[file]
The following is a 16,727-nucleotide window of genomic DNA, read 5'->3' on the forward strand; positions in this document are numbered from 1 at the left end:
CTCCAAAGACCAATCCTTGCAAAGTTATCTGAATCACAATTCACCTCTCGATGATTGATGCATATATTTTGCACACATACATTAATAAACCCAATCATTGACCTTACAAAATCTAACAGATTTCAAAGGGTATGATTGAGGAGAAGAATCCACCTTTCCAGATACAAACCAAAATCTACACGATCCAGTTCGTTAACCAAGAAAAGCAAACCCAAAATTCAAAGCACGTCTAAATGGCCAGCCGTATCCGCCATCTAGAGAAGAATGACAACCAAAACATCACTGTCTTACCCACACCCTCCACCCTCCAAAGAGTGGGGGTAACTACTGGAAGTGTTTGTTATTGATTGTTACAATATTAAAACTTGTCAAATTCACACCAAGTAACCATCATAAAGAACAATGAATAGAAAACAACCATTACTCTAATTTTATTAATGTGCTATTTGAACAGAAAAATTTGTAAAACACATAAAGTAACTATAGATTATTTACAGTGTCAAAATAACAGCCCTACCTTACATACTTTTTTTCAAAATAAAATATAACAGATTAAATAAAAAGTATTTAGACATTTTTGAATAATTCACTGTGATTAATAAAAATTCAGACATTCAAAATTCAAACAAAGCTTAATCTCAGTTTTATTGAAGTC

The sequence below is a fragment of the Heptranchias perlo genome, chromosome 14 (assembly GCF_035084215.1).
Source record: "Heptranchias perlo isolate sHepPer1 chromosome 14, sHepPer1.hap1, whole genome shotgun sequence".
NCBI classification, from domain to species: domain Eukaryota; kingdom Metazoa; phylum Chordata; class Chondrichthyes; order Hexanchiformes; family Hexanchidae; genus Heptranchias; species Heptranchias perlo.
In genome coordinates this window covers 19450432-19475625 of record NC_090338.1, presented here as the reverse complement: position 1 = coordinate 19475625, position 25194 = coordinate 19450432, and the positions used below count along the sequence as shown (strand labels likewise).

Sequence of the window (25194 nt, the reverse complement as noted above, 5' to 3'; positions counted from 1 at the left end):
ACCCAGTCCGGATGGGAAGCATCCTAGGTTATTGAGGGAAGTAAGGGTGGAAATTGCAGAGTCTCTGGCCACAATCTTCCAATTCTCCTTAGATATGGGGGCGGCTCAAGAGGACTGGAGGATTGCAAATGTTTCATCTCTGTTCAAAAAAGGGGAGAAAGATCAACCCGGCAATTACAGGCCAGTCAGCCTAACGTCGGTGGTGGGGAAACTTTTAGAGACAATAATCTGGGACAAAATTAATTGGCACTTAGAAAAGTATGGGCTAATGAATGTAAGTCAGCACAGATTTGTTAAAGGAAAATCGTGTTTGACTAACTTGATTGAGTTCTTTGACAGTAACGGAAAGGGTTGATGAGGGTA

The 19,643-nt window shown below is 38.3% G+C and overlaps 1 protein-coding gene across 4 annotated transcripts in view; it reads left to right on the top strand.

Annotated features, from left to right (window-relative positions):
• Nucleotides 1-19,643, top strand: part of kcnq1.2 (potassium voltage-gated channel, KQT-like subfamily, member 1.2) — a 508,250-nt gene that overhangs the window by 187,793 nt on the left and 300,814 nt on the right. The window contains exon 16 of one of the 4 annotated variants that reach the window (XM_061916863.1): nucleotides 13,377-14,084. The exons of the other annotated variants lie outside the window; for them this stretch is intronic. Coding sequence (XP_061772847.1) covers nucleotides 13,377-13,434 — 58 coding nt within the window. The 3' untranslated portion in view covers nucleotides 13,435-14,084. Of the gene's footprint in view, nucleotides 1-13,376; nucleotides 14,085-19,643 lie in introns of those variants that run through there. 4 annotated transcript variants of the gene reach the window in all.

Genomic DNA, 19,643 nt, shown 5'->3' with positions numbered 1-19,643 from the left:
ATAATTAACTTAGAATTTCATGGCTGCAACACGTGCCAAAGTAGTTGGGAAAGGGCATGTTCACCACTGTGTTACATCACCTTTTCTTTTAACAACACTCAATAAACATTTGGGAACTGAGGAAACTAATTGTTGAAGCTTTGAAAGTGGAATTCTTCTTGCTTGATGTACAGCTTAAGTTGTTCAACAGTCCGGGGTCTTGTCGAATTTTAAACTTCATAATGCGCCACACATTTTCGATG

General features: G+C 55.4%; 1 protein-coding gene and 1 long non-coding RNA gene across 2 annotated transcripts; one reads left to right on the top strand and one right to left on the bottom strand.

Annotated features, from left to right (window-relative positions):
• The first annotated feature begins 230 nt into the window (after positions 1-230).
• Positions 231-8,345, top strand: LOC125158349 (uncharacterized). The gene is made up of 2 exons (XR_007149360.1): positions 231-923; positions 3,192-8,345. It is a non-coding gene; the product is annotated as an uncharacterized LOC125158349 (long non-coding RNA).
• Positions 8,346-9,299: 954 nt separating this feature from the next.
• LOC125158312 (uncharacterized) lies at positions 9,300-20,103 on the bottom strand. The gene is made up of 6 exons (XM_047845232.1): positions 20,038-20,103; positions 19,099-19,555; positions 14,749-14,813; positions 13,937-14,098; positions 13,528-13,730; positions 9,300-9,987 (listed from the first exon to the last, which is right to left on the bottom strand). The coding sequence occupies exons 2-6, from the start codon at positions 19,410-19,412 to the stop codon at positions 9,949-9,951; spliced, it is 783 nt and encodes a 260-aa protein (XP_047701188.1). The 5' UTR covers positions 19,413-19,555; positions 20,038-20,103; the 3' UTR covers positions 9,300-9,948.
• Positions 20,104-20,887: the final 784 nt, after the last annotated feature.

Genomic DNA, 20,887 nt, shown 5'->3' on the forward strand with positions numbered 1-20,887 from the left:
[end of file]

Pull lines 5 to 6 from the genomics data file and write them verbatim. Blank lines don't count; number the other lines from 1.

NCBI classification, from domain to species: domain Eukaryota; kingdom Metazoa; phylum Chordata; class Chondrichthyes; order Hexanchiformes; family Hexanchidae; genus Heptranchias; species Heptranchias perlo.
In genome coordinates this window covers 19450432-19475625 of record NC_090338.1, presented here as the reverse complement: position 1 = coordinate 19475625, position 25194 = coordinate 19450432, and the positions used below count along the sequence as shown (strand labels likewise).